After the Arab Spring, news organizations and entrepreneurs are in a race to create a citizen journalism app that can harness the power of people to report on events around the globe.
One of the newest competitors is the brainchild of Mark Malkoun, a 26-year-old entrepreneur from Lebanon. Malkoun hopes his iPhone app Siggly will gain critical mass where other citizen journalism apps have not.
Its killer feature? A Reddit-like system where people’s votes along with algorithms determine the day’s top stories. After users create mini-stories by capturing events with their iPhone cameras and geotagging them, the community votes on those stories. Geotagging channels those stories to users registered in the same location, which should make the content more relevant to them.
Malkoun believes the Arab Spring has inspired many in the region to invest in technological innovation.
“Technology has proved to be very important in the eyes of the Arab world because in many cases, it gave them freedom," Malkoun told IJNet. "In the Arab world, citizen journalism was, in many cases, the only source of believable news. Now that the people realize its potential, there can only be an increase in demand and interest in it.”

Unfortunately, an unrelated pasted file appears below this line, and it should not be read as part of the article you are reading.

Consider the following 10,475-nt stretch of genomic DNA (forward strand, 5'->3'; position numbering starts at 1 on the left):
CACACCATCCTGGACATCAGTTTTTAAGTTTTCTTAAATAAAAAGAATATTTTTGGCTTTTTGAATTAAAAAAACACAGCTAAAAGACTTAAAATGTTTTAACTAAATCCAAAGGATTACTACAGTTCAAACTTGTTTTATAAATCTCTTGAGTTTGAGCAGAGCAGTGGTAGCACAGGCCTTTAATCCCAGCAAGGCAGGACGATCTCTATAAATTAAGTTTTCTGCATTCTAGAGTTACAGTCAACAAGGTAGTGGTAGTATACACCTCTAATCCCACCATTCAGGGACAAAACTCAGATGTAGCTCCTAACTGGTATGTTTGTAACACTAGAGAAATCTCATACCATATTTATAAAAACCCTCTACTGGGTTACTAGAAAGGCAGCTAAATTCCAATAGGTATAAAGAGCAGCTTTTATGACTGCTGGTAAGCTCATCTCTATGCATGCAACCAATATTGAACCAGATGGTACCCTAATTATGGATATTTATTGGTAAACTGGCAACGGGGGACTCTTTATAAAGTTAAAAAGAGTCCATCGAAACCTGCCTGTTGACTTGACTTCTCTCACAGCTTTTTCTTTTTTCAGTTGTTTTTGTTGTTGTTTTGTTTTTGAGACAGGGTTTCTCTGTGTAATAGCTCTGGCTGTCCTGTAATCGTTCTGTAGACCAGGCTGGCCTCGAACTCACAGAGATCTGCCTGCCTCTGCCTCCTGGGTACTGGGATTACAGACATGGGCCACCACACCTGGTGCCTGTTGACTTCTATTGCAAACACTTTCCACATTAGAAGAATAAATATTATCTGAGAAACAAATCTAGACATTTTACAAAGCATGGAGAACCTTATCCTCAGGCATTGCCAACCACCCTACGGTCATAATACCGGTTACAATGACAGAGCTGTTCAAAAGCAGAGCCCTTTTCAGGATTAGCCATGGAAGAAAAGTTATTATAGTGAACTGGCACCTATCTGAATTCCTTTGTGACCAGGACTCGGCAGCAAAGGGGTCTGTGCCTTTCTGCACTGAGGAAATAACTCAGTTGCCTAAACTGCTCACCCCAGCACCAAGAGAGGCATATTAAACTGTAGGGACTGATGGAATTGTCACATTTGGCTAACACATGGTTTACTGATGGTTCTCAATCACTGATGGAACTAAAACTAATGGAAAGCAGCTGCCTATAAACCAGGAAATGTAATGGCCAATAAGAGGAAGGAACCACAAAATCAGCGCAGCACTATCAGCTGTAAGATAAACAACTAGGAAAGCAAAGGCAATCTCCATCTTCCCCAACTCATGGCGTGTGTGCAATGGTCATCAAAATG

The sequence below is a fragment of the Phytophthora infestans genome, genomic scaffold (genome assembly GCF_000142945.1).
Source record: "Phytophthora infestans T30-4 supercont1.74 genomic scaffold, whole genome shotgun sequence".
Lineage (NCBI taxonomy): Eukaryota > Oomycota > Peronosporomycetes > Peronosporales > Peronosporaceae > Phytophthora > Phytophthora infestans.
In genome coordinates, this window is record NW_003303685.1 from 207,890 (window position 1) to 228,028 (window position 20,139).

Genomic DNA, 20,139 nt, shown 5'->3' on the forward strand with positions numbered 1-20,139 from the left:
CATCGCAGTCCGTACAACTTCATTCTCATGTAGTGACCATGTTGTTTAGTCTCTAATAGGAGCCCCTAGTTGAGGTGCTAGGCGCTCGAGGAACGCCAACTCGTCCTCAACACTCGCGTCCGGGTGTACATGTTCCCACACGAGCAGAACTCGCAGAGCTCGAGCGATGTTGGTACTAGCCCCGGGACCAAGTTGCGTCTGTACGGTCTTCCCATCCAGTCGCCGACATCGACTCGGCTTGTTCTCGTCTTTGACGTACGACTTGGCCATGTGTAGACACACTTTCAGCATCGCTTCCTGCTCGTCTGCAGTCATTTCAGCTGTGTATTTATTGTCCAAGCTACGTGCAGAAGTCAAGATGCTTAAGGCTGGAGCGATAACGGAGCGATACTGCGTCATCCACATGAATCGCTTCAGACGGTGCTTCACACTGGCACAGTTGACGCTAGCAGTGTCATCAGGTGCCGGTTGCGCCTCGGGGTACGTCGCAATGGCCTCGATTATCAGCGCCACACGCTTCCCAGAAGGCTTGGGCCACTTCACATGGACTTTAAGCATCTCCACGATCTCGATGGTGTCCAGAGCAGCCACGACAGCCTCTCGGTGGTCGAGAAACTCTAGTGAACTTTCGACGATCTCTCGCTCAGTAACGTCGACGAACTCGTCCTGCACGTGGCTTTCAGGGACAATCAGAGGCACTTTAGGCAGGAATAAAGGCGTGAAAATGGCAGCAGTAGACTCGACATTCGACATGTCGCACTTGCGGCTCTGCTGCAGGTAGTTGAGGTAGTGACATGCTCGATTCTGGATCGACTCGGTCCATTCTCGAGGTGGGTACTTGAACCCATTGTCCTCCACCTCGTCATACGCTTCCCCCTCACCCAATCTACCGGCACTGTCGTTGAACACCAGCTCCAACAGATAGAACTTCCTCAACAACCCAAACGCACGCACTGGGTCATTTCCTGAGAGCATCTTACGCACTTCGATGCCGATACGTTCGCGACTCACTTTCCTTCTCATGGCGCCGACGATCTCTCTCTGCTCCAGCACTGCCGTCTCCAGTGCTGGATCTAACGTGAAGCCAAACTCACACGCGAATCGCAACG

Siggly users retain copyright but grant a license to the app to display content on its network. Citizen journalists are not paid for the content they produce, although Malkoun says he's in talks with various news organizations about offering content to them. The interface will be available only in English at first, but Malkoun plans to add more languages. At the moment, it only accepts photos, but video uploads are in the works as is an Android version.
First billed as Signal when it made the rounds of the international press, it's undergoing a name change to what Malkoun hopes is the more memorable Siggly. Available to the public next month, the app will be free of charge to users.
You can sign up to try it here.
Screen shot courtesy of Mark Malkoun